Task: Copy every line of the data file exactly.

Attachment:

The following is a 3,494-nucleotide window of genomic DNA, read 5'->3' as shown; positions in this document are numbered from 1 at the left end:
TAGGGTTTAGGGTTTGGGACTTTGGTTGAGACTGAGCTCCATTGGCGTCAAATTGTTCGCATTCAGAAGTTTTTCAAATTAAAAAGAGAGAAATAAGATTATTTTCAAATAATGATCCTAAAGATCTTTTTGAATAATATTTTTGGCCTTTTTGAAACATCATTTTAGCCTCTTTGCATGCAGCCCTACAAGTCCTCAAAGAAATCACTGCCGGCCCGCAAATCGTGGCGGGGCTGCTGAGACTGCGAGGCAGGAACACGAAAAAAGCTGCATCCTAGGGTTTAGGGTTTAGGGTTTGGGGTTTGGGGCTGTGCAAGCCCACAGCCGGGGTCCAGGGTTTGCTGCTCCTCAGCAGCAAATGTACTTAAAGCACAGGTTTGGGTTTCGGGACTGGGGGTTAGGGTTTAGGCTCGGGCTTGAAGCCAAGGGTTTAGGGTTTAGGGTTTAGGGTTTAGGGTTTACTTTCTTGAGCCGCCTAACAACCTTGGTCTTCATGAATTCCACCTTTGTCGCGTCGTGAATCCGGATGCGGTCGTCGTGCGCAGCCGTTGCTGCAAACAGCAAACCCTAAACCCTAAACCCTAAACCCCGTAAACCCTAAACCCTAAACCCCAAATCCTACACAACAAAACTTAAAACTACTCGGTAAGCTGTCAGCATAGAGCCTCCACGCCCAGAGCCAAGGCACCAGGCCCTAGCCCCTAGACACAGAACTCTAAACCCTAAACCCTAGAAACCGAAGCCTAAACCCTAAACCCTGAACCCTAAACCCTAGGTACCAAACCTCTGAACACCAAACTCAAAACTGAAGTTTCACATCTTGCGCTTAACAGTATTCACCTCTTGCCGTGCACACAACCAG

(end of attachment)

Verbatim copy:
The following is a 3,494-nucleotide window of genomic DNA, read 5'->3' as shown; positions in this document are numbered from 1 at the left end:
TAGGGTTTAGGGTTTGGGACTTTGGTTGAGACTGAGCTCCATTGGCGTCAAATTGTTCGCATTCAGAAGTTTTTCAAATTAAAAAGAGAGAAATAAGATTATTTTCAAATAATGATCCTAAAGATCTTTTTGAATAATATTTTTGGCCTTTTTGAAACATCATTTTAGCCTCTTTGCATGCAGCCCTACAAGTCCTCAAAGAAATCACTGCCGGCCCGCAAATCGTGGCGGGGCTGCTGAGACTGCGAGGCAGGAACACGAAAAAAGCTGCATCCTAGGGTTTAGGGTTTAGGGTTTGGGGTTTGGGGCTGTGCAAGCCCACAGCCGGGGTCCAGGGTTTGCTGCTCCTCAGCAGCAAATGTACTTAAAGCACAGGTTTGGGTTTCGGGACTGGGGGTTAGGGTTTAGGCTCGGGCTTGAAGCCAAGGGTTTAGGGTTTAGGGTTTAGGGTTTAGGGTTTACTTTCTTGAGCCGCCTAACAACCTTGGTCTTCATGAATTCCACCTTTGTCGCGTCGTGAATCCGGATGCGGTCGTCGTGCGCAGCCGTTGCTGCAAACAGCAAACCCTAAACCCTAAACCCTAAACCCCGTAAACCCTAAACCCTAAACCCCAAATCCTACACAACAAAACTTAAAACTACTCGGTAAGCTGTCAGCATAGAGCCTCCACGCCCAGAGCCAAGGCACCAGGCCCTAGCCCCTAGACACAGAACTCTAAACCCTAAACCCTAGAAACCGAAGCCTAAACCCTAAACCCTGAACCCTAAACCCTAGGTACCAAACCTCTGAACACCAAACTCAAAACTGAAGTTTCACATCTTGCGCTTAACAGTATTCACCTCTTGCCGTGCACACAACCAG